Tuesday 19 February 2008

The God Delusion

I finally got "The God Delusion" by Richard Dawkins. First I have to say it's a great read because of his writing style. If you don't think it'll disturb you, you should read it. If you think it will disturb you, you may want to rethink your beliefs unless you are happy as you are.

What really caught me though is Dawkins' fanaticism. It's not just about enlightening people and giving them new insight. Not about making religious groups more tolerant. No, Dawkins says that he wants an organised church of confessing atheists with a strong lobby (maybe with services of active non-worshipping). Something that almost made me collapse is in the foreword. Asked if he is a fundamentalist, Dawkins says no because the other side is simply wrong. Just think about that! I am sure he is a smart dude, but that seems way out of line.

The first thing we learned in philosophy at high school is the difference between reality and truth. Reality is what we perceive, truth is what is behind. To say that we perceive the true world is a religious statement. This is equally unlikely [1] as any other single relgious belief. If you don't have this belief, I don't think you can ever use the word "true" in scientific context. Science is just a tool to manipulate the environment but no more. To me most discussions come down to Socrates: you know nothing and if you admit it, you may be a small step ahead. Imagine you are plugged into a matrix (like in The Matrix) that allows for a proof of God. Then you would have this perfect proof of God but only in your perception [2].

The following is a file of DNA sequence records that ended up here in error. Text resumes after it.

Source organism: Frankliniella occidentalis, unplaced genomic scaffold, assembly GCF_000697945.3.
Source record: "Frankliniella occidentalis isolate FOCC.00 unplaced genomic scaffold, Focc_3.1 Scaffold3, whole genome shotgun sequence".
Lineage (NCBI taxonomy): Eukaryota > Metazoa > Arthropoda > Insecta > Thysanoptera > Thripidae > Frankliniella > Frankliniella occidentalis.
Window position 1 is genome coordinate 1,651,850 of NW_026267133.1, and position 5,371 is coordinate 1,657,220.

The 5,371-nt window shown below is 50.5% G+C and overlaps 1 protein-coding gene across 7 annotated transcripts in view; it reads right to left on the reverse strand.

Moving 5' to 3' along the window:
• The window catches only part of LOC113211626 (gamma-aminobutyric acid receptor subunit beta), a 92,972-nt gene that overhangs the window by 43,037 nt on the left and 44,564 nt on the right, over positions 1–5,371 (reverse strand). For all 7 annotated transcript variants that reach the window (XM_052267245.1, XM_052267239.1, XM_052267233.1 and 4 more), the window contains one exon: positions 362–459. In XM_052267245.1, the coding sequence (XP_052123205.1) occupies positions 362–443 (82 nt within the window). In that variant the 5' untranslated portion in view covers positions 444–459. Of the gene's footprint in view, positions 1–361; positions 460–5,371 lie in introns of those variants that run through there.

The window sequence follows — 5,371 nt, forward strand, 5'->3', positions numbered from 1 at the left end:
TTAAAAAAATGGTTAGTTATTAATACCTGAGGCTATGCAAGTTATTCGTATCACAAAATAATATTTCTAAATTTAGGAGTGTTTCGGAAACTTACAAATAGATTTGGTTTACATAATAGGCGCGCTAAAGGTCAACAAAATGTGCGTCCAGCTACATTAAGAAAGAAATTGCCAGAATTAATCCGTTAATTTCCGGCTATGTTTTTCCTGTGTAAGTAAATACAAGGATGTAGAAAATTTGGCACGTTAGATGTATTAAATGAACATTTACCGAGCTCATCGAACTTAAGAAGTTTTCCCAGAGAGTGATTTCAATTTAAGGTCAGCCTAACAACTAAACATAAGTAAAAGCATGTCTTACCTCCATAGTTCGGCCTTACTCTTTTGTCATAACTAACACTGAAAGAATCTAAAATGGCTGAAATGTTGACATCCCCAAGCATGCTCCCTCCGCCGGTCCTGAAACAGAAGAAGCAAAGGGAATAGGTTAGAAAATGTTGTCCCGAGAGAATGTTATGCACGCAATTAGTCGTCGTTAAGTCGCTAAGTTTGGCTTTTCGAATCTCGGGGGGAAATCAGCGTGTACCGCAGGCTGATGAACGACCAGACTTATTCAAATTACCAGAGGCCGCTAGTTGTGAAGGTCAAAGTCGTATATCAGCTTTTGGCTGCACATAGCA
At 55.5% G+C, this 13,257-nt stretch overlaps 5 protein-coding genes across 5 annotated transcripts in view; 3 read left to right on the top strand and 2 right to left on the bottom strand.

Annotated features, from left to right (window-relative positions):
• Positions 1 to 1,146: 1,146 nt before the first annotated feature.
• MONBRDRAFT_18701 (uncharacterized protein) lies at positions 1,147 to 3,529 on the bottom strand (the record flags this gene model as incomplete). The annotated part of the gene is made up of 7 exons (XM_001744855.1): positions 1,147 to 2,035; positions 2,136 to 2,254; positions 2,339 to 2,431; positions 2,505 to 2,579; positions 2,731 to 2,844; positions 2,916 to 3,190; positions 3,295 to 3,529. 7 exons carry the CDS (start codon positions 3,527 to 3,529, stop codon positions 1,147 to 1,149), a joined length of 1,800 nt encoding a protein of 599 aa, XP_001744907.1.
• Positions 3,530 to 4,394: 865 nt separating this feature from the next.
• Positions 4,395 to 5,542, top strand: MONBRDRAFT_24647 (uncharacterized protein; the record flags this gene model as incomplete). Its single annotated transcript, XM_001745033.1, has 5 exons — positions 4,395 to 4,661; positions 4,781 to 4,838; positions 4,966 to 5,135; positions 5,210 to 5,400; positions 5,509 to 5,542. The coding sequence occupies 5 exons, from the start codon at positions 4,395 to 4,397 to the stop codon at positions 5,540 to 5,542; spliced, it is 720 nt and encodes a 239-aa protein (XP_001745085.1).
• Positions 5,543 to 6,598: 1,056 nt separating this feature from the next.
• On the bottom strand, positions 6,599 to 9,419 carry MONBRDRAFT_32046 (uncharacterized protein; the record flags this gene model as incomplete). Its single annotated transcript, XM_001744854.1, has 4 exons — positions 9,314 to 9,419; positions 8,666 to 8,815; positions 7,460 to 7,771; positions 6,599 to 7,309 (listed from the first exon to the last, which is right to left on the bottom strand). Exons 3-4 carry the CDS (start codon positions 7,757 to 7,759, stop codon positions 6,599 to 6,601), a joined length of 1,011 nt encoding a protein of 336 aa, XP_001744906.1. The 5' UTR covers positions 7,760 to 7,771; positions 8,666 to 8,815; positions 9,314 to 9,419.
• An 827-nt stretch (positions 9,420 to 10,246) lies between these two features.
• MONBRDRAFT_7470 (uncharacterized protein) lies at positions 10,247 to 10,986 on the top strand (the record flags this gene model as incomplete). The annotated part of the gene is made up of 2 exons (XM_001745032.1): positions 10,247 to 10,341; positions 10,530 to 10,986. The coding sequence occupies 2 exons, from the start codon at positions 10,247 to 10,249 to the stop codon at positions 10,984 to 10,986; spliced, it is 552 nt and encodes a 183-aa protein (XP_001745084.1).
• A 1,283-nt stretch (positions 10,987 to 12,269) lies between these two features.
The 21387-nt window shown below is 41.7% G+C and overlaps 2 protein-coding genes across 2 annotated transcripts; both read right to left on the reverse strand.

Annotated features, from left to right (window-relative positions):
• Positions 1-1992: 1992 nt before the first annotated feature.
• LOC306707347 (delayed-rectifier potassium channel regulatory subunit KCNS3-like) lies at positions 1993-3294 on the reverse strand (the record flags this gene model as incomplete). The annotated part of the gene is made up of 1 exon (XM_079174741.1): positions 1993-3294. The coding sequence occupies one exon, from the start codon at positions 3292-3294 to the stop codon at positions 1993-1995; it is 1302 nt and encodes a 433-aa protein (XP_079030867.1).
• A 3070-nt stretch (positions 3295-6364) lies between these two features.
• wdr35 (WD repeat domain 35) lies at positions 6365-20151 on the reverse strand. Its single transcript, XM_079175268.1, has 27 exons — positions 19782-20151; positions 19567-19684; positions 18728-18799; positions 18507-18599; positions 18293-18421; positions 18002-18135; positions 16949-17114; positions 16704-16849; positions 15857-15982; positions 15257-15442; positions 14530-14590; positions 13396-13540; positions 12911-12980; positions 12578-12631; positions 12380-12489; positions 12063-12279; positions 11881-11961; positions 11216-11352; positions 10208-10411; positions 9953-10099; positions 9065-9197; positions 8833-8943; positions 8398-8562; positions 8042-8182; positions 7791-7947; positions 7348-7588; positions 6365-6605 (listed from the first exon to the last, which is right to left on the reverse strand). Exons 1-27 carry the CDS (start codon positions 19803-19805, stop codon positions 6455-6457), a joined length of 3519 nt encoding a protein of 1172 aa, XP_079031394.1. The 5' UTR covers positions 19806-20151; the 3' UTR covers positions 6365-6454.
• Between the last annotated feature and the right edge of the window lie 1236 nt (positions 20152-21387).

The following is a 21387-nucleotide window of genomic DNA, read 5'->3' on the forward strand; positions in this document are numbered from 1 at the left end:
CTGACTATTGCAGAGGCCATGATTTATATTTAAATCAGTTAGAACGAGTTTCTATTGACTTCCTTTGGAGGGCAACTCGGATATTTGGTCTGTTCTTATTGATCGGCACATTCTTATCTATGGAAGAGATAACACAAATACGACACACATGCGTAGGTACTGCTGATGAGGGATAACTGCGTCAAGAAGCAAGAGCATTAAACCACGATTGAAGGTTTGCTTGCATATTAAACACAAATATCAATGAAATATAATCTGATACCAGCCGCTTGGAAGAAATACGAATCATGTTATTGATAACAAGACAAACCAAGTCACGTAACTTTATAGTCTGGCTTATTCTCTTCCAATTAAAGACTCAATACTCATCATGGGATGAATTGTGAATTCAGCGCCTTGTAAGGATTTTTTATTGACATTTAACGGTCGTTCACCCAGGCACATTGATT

In my eyes we don't need another intolerant religious organisation. Religion should be based on humility. Knowing that you know nothing [3]. You can't tell what is right. But why put materialism above everything else? As I know from Dawkins' "Selfish Gene", in the scientific view, it's all about genes trying to reproduce. Why does that have such a high value?

And since you don't know what is right, you may well choose a religion. Just don't hate and discriminate against everyone else. To me the problem with religion is not that people have wrong beliefs (we just don't know that). It's that groups are formed that hate and kill each other. But that's the same with patriotism [4], nationalism, tribalism, sports fan-ism and any other kind of group formation. I guess group formation comes from biology, just like cells join to form a body. It's a task for society to handle the interaction between groups just like it handles the interaction between individuals.

To get back to the topic, the short summary of what I read so far: I don't like how Dawkins promotes his own arbitrary school of thought but I like how he ridicules everything else.

And more important it seems that more focus should be used for applying evolutionary science on improving society rather than on trying to fight religious groups.

[1] It seems unscientific to me to talk about probabilities for things that are beyond our scientific reach like Dawkins does.
[2] You don't need evil robots for a scenario like this but I think it is a nice example.